The Proselyte Photograph (Part 3 of 3)

Georges Merillon, Kosovo, 1990, world Press Photo Award

Georges Merillon, Kosovo, 1990, World Press Photo Award


Christe, cum sit hinc exire,
da per Matrem me venire
ad palmam victoriae.
Christ, when Thou shalt call me hence,
be Thy Mother my defense,
be Thy Cross my victory.

The conundrum which arises from the nature of the proselyte image is how one can create within the (fundamentally Christian) history of imagery, without binding oneself to the limitations of the aesthetic system it establishes. If every image inscribes itself in the missionizing history of images, how can the artist work with these images without falling into the trap of the simple inversion of its values or absolute retirement from the pictorial universe? In short: how can one create images without bearing the banner of dogma?

There is of course no single answer, for the imagery of consumption is the ruling force, and response to dogma is always multiple, and always negatory. The way out of the system is anything that is not, anything that refuses to play the game – irony, laughter, nonsense, provocation, the mise-en-abyme. As Borges put it, the only way out of the labyrinth is the view from above, the view which annuls the labyrinth’s force, by exiting from the space of its rule.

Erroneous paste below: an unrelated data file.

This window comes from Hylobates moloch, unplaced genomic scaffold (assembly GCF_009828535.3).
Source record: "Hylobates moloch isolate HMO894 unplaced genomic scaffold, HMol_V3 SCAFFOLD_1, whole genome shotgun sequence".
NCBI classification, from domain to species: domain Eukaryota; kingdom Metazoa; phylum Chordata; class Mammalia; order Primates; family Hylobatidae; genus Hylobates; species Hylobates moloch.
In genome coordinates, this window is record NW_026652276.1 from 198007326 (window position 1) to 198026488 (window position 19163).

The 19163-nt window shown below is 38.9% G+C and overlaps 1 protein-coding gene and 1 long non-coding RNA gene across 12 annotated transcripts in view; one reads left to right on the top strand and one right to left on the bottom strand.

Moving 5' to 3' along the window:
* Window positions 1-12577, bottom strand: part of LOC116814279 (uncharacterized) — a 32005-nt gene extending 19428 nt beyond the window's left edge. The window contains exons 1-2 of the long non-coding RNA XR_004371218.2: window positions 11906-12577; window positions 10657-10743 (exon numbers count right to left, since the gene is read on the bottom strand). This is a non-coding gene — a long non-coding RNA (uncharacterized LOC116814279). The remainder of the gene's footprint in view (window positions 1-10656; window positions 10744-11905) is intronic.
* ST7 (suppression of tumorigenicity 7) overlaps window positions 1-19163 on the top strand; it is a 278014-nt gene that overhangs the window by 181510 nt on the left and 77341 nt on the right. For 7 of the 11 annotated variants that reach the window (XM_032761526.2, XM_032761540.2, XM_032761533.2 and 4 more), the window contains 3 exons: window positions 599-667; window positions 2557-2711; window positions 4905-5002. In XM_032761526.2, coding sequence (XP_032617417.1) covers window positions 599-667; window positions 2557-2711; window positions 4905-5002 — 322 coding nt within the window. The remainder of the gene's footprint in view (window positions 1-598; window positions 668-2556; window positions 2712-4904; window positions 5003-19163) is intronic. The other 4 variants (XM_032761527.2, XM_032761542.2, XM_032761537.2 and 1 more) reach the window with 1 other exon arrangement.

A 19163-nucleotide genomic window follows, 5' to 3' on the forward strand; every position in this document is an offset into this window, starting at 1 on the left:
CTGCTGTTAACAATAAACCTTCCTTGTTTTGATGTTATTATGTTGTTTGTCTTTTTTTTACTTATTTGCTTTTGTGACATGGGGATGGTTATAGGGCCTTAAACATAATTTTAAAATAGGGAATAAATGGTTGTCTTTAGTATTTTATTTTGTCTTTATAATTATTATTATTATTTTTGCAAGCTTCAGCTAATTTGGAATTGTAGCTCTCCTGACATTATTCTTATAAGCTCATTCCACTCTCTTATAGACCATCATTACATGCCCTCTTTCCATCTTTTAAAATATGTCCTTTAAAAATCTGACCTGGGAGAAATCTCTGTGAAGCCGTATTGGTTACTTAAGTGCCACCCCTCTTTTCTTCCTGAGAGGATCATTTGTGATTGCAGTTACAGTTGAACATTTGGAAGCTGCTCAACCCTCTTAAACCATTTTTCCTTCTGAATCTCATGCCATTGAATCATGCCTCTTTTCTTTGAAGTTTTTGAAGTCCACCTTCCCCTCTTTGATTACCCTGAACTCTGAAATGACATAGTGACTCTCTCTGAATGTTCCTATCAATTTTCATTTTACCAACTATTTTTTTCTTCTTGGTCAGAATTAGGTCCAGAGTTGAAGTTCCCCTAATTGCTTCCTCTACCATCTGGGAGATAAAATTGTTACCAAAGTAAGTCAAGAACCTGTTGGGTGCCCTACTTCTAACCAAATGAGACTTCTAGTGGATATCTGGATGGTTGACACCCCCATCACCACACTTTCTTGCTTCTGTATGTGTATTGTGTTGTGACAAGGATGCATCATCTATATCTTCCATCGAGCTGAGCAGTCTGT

This photograph by Georges Merillon, also a World Press Photo Award winner, seems at first glance to be as iconic and orthodox as the photographs of Hocine Zaourar and Samuel Aranda. Like the other Madonna images, it makes direct reference to the orthodoxy of realist imagery inscribed in the history of the Church’s imagery. The gesture-map of the multiple figures and the triangular composition, with its center of action between weeping mother, laid-out body, the beseeching woman in the center all make clear references to painting of the Lamentation of Christ as his blood-drained body lay upon the slab at Golgotha.

Sandro Botticelli, Lamentation over the Dead Christ with Saints,  ca. 1490-1492

Sandro Botticelli, Lamentation over the Dead Christ with Saints, ca. 1490-1492